The 1970s are frequently remembered as years of sexual licentiousness on the part of both heterosexuals and homosexuals. For the former, it is depicted in film, literature and television by key parties and swinging. For the latter, it is imagined as a series of nocturnal visits to what historian Jim Downs quotes a source as calling “the three Big B’s — the Bars, Beaches, and the Baths.”
In his new book "Stand by Me: The Forgotten History of Gay Liberation," Downs — a professor at Connecticut College who is currently a fellow at Harvard University — offers a new version, a recent history of which the effects are still unfolding.
Jim Downs will be at Harvard Book Store on Monday, March 21, at 7 p.m.
Generally dated from the June 28, 1969, raid on Greenwich Village’s Stonewall Inn, gay liberation in the United States has consisted of much more than a sense of freedom that allowed for an endless stream of anonymous lovers. Unfortunately, “An image of gay men as hypersexual began to be promoted in order to rationalize the spread of the [HIV] virus,” Downs writes.
This promoted image served to obscure the founding of scores of gay churches nationwide, the flourishing of gay publications (e.g., Boston's Fag Rag and Toronto's The Body Politic), the opening of the world’s first bookstore aimed at homosexual clientele (New York City’s Oscar Wilde Memorial Bookshop), and the partnering with African-Americans and women in the grapple for equal treatment and recognition in post-Stonewall, pre-AIDS North America.
Most readers of "Stand by Me" will be familiar with the Stonewall riot, which has been the subject of books, documentaries and movies. An equal number (if not all) will probably learn for the first time of the act of mass homicide that occurred at the Up Stairs Lounge in New Orleans on June 24, 1973. With 32 fatalities, this was what Downs calls “the largest massacre of gay people in American history.”
The site of this inferno was, indeed, a bar that catered to gay men and women. On this Sunday, however, the lounge was serving — as it had long been — as a place for members of the Metropolitan Community Church (MCC) to gather and worship.
The MCC had been founded in Los Angeles five years earlier by and for gay people. Therefore, the Up Stairs Lounge tragedy provided a link to not only the gay religious community, but also the incipient gay press. The Advocate, “the national gay newspaper” of the 1970s, “made it clear in its coverage of the fire that the arsonists attacked a gay religious community and the victims were people of faith.”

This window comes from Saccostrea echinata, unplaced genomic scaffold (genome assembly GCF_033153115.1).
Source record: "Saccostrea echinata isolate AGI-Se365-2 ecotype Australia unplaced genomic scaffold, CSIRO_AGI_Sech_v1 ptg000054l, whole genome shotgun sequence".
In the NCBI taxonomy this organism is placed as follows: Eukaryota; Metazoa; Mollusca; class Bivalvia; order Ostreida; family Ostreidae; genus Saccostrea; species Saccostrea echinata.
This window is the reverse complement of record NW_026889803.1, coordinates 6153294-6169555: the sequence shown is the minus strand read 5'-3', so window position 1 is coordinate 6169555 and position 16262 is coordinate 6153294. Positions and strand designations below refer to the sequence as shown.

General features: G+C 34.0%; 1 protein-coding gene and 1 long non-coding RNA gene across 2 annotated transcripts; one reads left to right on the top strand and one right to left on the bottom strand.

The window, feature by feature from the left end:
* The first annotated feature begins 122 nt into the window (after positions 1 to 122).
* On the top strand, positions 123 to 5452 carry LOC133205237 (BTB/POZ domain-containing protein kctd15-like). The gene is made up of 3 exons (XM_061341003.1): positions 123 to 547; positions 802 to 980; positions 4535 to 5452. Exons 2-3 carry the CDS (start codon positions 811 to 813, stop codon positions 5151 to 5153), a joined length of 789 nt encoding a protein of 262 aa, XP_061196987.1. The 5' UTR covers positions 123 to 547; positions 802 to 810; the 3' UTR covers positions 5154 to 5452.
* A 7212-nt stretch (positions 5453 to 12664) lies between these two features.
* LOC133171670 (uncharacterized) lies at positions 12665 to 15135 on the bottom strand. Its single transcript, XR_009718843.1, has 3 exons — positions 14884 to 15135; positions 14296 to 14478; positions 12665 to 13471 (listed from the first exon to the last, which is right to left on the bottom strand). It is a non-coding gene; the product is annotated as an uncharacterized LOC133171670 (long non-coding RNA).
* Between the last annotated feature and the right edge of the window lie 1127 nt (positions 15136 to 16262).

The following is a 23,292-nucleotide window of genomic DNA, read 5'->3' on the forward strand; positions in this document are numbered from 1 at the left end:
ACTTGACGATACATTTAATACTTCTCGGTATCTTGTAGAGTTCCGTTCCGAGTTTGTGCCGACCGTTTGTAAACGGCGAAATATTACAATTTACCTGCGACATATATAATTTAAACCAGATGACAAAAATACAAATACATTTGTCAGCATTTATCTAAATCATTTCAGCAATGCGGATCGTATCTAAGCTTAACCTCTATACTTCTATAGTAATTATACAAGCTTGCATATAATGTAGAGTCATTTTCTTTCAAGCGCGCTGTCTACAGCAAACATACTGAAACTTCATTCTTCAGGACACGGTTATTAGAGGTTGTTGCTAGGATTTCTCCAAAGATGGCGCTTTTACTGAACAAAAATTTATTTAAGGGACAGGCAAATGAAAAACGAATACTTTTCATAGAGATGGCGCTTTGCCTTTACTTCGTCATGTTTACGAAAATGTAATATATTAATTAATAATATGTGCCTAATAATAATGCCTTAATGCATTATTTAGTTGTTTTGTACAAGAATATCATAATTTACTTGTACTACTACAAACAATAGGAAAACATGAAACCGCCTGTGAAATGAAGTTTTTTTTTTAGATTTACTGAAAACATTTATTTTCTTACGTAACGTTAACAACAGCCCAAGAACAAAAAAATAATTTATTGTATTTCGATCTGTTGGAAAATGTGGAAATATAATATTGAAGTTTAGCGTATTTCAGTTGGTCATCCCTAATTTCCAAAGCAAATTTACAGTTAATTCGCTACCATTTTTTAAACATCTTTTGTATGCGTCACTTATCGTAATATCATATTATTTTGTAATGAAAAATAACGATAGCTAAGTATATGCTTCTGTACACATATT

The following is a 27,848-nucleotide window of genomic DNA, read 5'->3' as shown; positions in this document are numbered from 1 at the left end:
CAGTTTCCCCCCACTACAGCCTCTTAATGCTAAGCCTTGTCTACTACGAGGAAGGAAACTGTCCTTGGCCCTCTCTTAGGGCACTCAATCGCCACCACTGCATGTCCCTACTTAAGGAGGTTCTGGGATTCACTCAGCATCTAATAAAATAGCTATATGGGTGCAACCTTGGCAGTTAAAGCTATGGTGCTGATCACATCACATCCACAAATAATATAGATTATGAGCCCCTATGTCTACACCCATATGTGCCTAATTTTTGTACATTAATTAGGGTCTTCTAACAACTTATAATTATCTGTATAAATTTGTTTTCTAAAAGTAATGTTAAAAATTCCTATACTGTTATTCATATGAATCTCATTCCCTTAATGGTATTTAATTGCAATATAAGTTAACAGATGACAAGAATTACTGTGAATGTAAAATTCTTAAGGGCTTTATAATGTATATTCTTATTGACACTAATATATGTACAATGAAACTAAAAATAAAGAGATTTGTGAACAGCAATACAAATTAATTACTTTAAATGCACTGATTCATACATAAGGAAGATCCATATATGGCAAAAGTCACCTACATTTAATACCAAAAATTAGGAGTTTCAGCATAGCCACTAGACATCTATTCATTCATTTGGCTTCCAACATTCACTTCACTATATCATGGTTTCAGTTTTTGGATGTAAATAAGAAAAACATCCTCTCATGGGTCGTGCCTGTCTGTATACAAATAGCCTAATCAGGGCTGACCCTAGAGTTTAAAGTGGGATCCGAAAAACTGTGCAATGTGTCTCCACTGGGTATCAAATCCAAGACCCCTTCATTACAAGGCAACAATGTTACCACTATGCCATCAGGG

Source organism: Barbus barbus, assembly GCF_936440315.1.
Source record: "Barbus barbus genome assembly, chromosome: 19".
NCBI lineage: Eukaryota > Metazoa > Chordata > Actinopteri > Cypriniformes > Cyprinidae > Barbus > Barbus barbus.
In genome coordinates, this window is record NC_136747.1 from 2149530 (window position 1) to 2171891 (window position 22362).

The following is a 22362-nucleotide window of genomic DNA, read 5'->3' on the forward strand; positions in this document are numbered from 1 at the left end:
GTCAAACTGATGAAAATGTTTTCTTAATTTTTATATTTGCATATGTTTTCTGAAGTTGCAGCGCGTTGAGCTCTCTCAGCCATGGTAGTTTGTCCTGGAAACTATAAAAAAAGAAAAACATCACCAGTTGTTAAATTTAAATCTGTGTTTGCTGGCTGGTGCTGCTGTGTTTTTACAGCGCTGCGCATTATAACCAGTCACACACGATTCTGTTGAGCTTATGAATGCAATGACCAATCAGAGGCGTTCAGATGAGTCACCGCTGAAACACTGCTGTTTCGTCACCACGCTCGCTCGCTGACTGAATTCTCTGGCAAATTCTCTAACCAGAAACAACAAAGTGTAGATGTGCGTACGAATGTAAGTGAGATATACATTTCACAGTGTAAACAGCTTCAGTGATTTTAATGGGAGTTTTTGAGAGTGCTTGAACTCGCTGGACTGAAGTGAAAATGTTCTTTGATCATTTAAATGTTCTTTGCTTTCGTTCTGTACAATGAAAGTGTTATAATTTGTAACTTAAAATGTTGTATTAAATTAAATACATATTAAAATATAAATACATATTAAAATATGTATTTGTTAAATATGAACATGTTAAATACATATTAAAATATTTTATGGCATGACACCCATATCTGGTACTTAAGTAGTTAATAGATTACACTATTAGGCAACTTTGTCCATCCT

As Downs says in chapters on Jonathan Ned Katz’s pioneering book "Gay American History," the publishing of poetry by incarcerated homosexuals, and the emergence of the “macho clone,” the gay liberation movement did not emerge out of or operate in a vacuum.
For example, Katz had long been primarily interested in the struggles of African-Americans. “When he first began researching gay history,” Downs writes, “Katz encountered patterns similar to those discernible in the history of black people.” Furthermore, according to a member of the Gay Liberation Front, “we understood that racism was part of our fight, both for our sake as well as theirs.”
In addition to the larger themes of the book, "Stand by Me" is also revealing in its smaller details. For example, Downs explains that New York City was in 1970 not yet a particularly safe or accommodating place for homosexuals. Moreover, the first gay church was founded not in the Big Apple or San Francisco in the ‘70s, but in Atlanta in 1946 (two decades before the MCC). Finally, it was not uncommon for two people of the same gender to marry each other in churches that were willing to perform such ceremonies.
Downs by no means intends to erase sexuality as a significant factor in the story of gay liberation. Rather, he aims to establish that “it was not defining, as the received narrative has it.” Alas, to most chroniclers of the era, “it makes more sense to portray gay people at a disco than in a church pew.”
Reinterpreting a long-accepted account that one believes to be inaccurate, misleading or flat-out wrong is a noble aspiration for any historian. The more deeply entrenched the interpretation is, of course, the less likely scholars are to accept a modification thereof.
In "Stand by Me," Jim Downs achieves the impressive feat of illustrating that the willingness of homosexuals to be out — among one another, at least — was eased by more than just clubs, bars and bathhouses. Instead, it was frequently the case that, as the founder of the Metropolitan Community Church put it, “Homosexuals want to meet in low pressure, congenial settings as much as heterosexuals do.”